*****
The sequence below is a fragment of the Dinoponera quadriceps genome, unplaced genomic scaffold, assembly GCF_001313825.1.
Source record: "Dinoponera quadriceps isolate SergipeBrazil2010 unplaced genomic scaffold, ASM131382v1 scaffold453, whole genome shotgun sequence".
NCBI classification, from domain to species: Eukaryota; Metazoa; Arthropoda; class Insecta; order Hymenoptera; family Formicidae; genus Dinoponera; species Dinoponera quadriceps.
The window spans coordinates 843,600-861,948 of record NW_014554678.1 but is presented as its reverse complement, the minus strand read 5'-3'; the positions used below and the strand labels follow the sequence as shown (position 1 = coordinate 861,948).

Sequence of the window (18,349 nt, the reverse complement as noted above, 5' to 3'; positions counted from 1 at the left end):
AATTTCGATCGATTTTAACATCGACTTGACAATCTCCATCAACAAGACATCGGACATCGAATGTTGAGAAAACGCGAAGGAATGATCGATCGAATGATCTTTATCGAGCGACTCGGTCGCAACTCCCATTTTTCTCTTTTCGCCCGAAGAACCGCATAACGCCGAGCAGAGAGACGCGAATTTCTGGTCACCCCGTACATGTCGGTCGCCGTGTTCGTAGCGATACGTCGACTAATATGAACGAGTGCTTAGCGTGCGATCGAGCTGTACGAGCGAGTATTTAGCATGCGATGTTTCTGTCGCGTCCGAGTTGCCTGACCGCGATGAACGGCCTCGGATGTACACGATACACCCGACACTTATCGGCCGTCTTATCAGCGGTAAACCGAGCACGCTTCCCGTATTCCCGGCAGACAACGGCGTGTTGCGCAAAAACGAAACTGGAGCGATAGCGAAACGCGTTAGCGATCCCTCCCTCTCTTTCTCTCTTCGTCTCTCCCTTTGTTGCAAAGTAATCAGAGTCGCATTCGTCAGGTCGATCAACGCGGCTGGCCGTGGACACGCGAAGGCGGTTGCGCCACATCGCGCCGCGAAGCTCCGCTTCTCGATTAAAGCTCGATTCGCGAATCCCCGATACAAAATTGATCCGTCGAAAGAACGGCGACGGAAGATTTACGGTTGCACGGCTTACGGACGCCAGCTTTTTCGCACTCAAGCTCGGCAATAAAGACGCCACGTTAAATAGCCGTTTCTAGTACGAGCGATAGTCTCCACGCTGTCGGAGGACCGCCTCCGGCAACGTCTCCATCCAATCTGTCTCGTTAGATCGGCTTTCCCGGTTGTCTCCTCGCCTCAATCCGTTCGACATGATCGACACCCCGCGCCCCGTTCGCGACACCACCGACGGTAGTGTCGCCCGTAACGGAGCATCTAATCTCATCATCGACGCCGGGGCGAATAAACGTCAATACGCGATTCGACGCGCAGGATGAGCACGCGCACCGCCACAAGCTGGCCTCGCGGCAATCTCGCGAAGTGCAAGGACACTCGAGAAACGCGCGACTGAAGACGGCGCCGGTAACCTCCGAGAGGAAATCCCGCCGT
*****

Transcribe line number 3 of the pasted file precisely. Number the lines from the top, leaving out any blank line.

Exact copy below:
NCBI classification, from domain to species: Eukaryota; Metazoa; Arthropoda; class Insecta; order Hymenoptera; family Formicidae; genus Dinoponera; species Dinoponera quadriceps.